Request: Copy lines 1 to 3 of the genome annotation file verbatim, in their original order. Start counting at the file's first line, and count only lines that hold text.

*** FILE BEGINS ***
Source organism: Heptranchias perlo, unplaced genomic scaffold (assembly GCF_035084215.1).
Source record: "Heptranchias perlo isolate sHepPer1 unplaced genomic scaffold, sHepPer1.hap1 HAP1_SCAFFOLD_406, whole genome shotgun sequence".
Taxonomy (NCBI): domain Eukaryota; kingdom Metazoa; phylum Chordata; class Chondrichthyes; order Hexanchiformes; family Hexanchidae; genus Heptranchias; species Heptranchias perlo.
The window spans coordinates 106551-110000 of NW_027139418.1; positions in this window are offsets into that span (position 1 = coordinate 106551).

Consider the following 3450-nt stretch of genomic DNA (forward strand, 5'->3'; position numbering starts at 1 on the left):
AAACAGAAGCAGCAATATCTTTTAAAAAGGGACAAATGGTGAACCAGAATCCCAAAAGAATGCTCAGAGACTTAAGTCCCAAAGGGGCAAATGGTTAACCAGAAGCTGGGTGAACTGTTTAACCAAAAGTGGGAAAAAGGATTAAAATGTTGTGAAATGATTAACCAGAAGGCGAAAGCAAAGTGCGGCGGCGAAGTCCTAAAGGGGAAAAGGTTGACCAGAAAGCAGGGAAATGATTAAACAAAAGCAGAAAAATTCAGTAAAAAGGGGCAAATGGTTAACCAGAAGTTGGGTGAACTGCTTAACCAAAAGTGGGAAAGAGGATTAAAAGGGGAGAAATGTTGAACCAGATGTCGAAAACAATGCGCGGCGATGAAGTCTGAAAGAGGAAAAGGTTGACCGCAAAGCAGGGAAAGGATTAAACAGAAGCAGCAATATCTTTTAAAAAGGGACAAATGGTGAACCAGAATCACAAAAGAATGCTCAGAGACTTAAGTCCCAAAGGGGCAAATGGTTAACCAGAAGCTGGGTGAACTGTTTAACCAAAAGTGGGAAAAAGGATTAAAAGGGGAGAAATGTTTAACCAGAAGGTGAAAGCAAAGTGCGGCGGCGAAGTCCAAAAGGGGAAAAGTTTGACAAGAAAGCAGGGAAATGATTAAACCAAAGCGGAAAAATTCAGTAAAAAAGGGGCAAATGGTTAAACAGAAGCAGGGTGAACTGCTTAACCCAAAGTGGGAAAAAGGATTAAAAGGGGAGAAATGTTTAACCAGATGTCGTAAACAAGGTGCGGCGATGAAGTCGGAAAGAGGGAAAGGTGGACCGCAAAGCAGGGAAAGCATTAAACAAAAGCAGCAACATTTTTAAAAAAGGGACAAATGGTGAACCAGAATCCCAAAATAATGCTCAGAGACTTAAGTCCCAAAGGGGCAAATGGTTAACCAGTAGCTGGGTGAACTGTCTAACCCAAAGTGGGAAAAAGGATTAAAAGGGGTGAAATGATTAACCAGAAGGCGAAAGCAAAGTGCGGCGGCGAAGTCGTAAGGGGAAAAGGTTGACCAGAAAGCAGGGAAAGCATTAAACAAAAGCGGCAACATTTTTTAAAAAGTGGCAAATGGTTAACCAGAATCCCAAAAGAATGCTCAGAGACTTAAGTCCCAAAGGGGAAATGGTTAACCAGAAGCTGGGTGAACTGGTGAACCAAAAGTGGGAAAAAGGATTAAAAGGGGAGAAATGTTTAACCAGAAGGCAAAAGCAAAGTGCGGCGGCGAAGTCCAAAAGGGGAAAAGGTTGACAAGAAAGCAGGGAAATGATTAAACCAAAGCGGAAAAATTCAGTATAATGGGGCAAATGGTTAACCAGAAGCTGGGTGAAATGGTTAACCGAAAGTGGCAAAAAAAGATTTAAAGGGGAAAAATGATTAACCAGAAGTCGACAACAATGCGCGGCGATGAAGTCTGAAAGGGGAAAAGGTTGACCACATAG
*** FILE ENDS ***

Source organism: Heptranchias perlo, unplaced genomic scaffold (assembly GCF_035084215.1).
Source record: "Heptranchias perlo isolate sHepPer1 unplaced genomic scaffold, sHepPer1.hap1 HAP1_SCAFFOLD_406, whole genome shotgun sequence".
Taxonomy (NCBI): domain Eukaryota; kingdom Metazoa; phylum Chordata; class Chondrichthyes; order Hexanchiformes; family Hexanchidae; genus Heptranchias; species Heptranchias perlo.